Transfiguration: A Sermon for Pastors

Confession: Transfiguration is my second least favorite Sunday of the year, next to, you guessed it, Christ the King.

I feel like I made up some BS in my children’s sermon about this being a text that appears on a “minor Holiday” every year because it reminds us we don’t, nor can we ever have it “all figured out” with God, because with God, all things are possible (Matthew 19:26).

I like it, I stick by it.

I listened to “The Working Preacher” podcast for Transfiguration and they spent about five minutes telling me (the preacher) how impossible of a text it is to preach, and how you shouldn’t fall into the pitfalls. Helpful guys, really… (or not).

So I fell on the sword and preached about the desire to stay in a mountaintop experience and how God told Jesus (like Moses and Elijah before him) to get their ass off the mountain and return to the struggle of a messy and complicated life where ministry sucks.

I believe I even said, “God doesn’t need us to build dwellings (NRSV) because God dwells within us.”

I like this sermon. I do. I love a good “get off your ass and on your feet” call.

But as I’m preparing and preaching I’m painfully aware that this week is my 6th anniversary in this church. And I was seven years at the church before that and 2 years at the church before that.

I am tired.

I am painfully aware of the struggles of ministering down the mountain. So literally as I was preaching the word of God to the people fo God in my time and place, God’s still small voice whispers, “you know Shannon, it might be time to go up the mountain.”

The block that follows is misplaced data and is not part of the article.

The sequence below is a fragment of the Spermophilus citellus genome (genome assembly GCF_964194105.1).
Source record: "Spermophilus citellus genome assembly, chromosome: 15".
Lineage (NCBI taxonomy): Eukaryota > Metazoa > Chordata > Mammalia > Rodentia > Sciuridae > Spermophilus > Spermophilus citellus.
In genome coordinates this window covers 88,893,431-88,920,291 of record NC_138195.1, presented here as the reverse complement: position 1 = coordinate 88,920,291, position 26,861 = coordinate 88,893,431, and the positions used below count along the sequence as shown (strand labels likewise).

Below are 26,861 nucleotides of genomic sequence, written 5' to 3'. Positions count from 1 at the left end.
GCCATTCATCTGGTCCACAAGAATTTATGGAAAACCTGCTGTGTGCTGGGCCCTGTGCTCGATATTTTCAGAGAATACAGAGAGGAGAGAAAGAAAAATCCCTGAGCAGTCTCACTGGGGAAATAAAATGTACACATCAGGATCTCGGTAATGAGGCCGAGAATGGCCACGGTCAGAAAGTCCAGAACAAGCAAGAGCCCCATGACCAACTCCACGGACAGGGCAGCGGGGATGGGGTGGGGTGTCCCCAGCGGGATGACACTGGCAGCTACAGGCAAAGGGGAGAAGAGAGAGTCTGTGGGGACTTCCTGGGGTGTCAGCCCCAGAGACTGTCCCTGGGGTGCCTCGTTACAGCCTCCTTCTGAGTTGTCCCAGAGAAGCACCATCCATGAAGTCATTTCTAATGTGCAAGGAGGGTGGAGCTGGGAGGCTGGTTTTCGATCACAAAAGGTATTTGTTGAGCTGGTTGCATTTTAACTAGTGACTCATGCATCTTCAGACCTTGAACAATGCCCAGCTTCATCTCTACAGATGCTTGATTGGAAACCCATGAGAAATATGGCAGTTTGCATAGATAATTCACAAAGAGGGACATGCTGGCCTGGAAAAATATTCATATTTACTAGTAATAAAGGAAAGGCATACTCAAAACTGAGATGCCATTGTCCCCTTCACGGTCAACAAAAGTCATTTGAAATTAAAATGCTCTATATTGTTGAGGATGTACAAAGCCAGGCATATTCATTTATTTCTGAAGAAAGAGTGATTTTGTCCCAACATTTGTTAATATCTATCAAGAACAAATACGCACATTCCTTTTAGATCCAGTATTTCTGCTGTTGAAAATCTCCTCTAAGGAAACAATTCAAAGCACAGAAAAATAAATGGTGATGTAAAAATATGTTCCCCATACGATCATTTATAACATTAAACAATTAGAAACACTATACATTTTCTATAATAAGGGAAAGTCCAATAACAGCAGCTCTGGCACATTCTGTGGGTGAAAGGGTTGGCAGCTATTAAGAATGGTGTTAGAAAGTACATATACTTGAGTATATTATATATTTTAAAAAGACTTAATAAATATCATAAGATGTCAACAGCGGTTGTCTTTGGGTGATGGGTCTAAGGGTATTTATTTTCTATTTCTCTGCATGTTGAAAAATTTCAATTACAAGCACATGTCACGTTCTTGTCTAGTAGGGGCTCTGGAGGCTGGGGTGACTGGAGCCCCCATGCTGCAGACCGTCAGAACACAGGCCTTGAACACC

In our worship service there is a hymn after the sermon, followed by prayers of the people. A beloved member of my congregation stood during the prayers and gave thanks for the life of his brother-in-law, a man we buried this week.

“I want to thank Shannon for her beautiful tribute and service to this wonderful man, we are so lucky to have her.”

Tears filled my eyes. It was a good funeral sermon, for a good man, and I pray such things can be said about me when my days have ended.

I know I’m tired, a few hours after the funeral I was in my bi-weekly therapy session declaring to my therapist how completely spent I feel, and I don’t see an end. I’m desperately trying not to burn myself out.

And although there is a sabbatical planned for me next year, it’s far away.  “It’s time to go to the mountain, Shannon.”It’s time for renewal, it’s time for healing, it’s time to be transfigured.

The season of Lent is coming. Adding spiritual practices can sometimes add stress, but Jesus shows us time and time again how important climbing to the top of the mountain can be, or disappearing for a few hours to pray, or getting some sleep, even when there’s a storm coming.

Pastors we have to care for ourselves, we have to go to the mountaintop and renew ourselves so we can go back down into the struggle. And yes, thanks to the Gospel of Mark and countless commentaries I’ve read, we have to not just go to see, we have to go to listen.

Because the top of the mountain isn’t just about the view, sometimes it’s about standing in the fog of the cloud and trusting, listening. Stopping. Sometimes seeing the beauty can give you another thing “to do”.

I hope you preached the word of God to your congregation today that they need to take the God that dwells in them into the world, but I hope you too can listen to that voice that tells you to go and listen on your mountain, whatever that may be.

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